• ISBN-13: 978-0070328778
  • Product Dimensions: 6.7 x 0.4 x 7.7 inches
  • Shipping Weight: 6.4 ounces (View shipping rates and policies)
  • Average Customer Review: 4.8 out of 5 stars  See all reviews (12 customer reviews)
  • Amazon Best Sellers Rank: #354,503 in Books (See Top 100 in Books)

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30 of 32 people found the following review helpful By Bruce Boatner on December 16, 1999
Format: Paperback
It is intriguing to learn how many familiar expressions in our everyday speech have their origins at sea (having "washed ashore" as the author puts it). Many of these sayings started out as fairly technical naval terms.
For instance the "bitter end" is the tail-end of an anchor line that may disappear overboard if not properly secured (along with a sailor's reputation). To "flake out" means to lay chain out on deck so it may be inspected for weak links.
And I won't "let the cat out of the bag" (another entry) in regards to the ever-popular "cold enough to freeze the balls off a brass monkey", except to say that it's NOTHING CLOSE to what you think it means! As always the author's voice is clear and refreshing as she recounts coaxing the explanation out of an old salt. (I can't help thinking that it is the woman's perspective on the subject that helps make this little book so delightful.)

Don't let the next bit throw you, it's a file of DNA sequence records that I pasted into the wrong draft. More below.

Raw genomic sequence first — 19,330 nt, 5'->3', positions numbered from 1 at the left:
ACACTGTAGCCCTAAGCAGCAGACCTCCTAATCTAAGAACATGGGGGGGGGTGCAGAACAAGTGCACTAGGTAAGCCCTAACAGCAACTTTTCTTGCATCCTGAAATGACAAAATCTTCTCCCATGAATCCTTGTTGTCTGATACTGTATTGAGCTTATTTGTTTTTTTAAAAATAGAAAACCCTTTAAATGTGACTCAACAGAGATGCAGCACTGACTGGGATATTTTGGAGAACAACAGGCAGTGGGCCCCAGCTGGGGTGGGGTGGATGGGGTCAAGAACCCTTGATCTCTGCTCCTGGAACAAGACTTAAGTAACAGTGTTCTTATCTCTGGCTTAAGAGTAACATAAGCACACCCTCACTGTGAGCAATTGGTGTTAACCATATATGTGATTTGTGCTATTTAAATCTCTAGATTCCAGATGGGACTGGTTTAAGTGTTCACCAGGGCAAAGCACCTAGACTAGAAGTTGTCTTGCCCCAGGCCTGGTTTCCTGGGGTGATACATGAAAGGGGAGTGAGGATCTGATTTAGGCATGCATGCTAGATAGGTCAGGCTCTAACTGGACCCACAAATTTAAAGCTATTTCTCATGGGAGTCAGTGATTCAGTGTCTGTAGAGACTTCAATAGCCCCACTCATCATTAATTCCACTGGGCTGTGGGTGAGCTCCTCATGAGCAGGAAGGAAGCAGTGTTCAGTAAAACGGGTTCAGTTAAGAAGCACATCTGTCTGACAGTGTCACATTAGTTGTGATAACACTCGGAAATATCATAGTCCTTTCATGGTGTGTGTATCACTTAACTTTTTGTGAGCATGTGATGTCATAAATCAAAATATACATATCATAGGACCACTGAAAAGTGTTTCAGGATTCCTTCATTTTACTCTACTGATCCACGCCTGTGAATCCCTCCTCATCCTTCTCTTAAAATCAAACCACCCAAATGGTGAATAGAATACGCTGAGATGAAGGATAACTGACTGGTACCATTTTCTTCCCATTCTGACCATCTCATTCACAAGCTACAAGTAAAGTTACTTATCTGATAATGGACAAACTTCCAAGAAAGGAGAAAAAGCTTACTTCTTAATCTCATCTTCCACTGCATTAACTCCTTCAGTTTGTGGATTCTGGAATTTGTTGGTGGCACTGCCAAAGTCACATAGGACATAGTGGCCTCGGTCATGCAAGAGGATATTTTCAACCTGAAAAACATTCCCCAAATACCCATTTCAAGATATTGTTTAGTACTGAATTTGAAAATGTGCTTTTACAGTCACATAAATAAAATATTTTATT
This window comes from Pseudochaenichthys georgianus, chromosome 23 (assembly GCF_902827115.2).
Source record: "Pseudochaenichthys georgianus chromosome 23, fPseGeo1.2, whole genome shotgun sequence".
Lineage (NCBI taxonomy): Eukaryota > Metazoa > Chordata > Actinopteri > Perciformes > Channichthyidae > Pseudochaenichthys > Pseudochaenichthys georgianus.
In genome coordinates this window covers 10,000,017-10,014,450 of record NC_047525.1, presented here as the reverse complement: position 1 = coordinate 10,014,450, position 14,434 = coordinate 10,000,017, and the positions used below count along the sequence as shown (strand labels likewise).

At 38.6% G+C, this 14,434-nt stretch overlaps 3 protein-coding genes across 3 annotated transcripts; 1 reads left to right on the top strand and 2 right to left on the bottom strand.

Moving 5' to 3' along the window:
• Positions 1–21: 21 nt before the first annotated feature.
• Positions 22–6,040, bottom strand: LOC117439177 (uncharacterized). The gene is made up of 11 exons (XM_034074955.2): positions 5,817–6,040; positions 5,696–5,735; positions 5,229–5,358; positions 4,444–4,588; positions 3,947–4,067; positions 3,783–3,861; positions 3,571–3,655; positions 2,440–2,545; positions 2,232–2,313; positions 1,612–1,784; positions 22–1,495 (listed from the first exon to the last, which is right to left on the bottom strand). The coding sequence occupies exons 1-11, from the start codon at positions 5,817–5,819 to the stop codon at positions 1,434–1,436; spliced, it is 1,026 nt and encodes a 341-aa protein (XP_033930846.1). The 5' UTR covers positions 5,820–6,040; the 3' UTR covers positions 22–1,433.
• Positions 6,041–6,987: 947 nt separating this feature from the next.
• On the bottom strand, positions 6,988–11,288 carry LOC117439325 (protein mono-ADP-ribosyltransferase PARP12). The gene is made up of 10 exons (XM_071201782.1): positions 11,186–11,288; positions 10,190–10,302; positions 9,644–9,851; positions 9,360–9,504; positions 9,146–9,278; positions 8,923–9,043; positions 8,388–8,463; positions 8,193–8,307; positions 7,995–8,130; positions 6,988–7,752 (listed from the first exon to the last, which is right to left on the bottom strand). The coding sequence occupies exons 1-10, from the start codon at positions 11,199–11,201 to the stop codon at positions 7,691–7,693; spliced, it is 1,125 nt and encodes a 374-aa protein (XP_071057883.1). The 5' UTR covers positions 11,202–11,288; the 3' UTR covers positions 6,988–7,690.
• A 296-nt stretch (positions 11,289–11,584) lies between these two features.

The book is divided up into "Metaphors and Colloquialisms", "Wind, Waves and Weather", and "Yarns of the Sea, Legends, Myths and Superstitions". I recommend a randomized reading approach to best savor the little surprises.
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15 of 16 people found the following review helpful By Laura Haggarty on March 25, 2000
Format: Paperback Verified Purchase